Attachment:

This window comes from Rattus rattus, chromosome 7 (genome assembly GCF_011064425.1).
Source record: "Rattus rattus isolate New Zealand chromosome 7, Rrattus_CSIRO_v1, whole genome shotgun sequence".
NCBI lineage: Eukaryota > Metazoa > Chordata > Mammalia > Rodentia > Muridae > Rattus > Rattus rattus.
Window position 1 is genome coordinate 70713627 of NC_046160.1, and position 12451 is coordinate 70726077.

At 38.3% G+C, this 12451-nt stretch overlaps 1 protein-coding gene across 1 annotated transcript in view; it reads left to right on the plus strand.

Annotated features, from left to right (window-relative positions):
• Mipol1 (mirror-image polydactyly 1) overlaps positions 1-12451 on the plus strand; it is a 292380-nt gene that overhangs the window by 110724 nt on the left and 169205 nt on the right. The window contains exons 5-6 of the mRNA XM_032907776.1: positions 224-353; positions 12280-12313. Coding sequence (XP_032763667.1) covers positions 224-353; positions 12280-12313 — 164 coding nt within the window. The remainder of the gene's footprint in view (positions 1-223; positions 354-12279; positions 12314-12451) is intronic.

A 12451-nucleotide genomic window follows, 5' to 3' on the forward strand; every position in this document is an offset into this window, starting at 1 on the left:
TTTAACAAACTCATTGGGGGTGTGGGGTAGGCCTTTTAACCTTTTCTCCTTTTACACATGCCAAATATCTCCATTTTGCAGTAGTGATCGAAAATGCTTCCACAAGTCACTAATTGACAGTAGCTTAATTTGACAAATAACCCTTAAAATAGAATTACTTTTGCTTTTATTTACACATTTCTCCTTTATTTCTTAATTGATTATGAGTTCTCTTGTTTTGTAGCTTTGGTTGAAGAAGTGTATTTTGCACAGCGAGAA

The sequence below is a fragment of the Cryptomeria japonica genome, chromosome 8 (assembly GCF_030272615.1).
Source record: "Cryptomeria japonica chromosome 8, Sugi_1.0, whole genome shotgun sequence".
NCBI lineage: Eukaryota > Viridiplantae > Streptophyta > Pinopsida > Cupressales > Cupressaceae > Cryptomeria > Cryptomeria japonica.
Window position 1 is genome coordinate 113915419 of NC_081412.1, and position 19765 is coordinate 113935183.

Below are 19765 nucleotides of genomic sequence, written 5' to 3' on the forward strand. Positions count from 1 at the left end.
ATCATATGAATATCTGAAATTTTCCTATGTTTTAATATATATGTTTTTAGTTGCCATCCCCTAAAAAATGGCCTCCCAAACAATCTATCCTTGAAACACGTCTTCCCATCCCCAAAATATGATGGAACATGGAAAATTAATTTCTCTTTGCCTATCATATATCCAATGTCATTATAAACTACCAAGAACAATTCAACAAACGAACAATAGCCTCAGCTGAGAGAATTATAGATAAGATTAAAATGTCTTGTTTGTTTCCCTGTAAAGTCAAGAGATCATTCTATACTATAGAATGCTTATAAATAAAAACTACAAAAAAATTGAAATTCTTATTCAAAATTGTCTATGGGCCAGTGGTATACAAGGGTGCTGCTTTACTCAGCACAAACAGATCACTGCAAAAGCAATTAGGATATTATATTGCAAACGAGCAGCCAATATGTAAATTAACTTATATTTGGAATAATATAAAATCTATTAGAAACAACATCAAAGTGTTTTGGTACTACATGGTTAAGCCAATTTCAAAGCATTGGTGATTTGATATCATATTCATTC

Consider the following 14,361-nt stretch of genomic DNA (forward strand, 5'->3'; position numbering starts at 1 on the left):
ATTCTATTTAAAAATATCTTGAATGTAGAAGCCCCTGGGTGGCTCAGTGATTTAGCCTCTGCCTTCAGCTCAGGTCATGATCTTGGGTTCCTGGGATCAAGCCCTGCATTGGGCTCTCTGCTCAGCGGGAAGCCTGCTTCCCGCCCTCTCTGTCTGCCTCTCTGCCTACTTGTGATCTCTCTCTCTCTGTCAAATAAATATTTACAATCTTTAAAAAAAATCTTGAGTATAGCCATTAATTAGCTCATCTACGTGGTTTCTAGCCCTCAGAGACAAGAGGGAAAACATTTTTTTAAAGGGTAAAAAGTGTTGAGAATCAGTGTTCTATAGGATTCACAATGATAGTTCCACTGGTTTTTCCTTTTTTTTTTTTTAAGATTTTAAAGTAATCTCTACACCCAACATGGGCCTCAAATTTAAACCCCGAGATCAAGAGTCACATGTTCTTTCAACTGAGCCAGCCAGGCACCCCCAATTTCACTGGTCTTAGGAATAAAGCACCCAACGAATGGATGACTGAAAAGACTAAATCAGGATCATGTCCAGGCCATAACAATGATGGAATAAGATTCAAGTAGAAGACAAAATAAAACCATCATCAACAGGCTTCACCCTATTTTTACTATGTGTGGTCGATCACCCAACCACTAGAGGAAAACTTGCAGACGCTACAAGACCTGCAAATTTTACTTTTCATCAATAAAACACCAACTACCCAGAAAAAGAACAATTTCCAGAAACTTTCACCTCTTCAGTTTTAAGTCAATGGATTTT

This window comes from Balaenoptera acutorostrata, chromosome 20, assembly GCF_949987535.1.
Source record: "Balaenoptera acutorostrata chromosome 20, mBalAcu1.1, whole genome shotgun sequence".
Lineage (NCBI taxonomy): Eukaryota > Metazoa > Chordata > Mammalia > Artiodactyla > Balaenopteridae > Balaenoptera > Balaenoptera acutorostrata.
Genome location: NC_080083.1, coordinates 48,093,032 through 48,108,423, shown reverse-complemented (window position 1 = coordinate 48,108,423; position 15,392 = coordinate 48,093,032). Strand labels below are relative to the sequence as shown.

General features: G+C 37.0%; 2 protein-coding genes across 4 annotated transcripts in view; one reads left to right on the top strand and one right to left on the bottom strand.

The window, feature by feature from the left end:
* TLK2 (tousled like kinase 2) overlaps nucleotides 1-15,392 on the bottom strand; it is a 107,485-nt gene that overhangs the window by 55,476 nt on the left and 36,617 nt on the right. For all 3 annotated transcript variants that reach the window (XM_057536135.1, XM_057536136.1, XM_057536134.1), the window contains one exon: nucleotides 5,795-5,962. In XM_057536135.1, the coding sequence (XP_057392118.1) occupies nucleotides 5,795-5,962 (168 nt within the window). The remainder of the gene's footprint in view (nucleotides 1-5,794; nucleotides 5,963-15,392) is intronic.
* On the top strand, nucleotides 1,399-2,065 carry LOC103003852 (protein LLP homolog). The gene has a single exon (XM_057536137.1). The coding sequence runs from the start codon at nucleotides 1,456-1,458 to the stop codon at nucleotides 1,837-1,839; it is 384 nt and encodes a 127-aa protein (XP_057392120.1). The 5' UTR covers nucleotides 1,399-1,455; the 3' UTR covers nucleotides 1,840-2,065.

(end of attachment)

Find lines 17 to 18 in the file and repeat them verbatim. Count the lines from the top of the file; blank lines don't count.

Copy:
ATTCTATTTAAAAATATCTTGAATGTAGAAGCCCCTGGGTGGCTCAGTGATTTAGCCTCTGCCTTCAGCTCAGGTCATGATCTTGGGTTCCTGGGATCAAGCCCTGCATTGGGCTCTCTGCTCAGCGGGAAGCCTGCTTCCCGCCCTCTCTGTCTGCCTCTCTGCCTACTTGTGATCTCTCTCTCTCTGTCAAATAAATATTTACAATCTTTAAAAAAAATCTTGAGTATAGCCATTAATTAGCTCATCTACGTGGTTTCTAGCCCTCAGAGACAAGAGGGAAAACATTTTTTTAAAGGGTAAAAAGTGTTGAGAATCAGTGTTCTATAGGATTCACAATGATAGTTCCACTGGTTTTTCCTTTTTTTTTTTTTAAGATTTTAAAGTAATCTCTACACCCAACATGGGCCTCAAATTTAAACCCCGAGATCAAGAGTCACATGTTCTTTCAACTGAGCCAGCCAGGCACCCCCAATTTCACTGGTCTTAGGAATAAAGCACCCAACGAATGGATGACTGAAAAGACTAAATCAGGATCATGTCCAGGCCATAACAATGATGGAATAAGATTCAAGTAGAAGACAAAATAAAACCATCATCAACAGGCTTCACCCTATTTTTACTATGTGTGGTCGATCACCCAACCACTAGAGGAAAACTTGCAGACGCTACAAGACCTGCAAATTTTACTTTTCATCAATAAAACACCAACTACCCAGAAAAAGAACAATTTCCAGAAACTTTCACCTCTTCAGTTTTAAGTCAATGGATTTT

This window comes from Balaenoptera acutorostrata, chromosome 20, assembly GCF_949987535.1.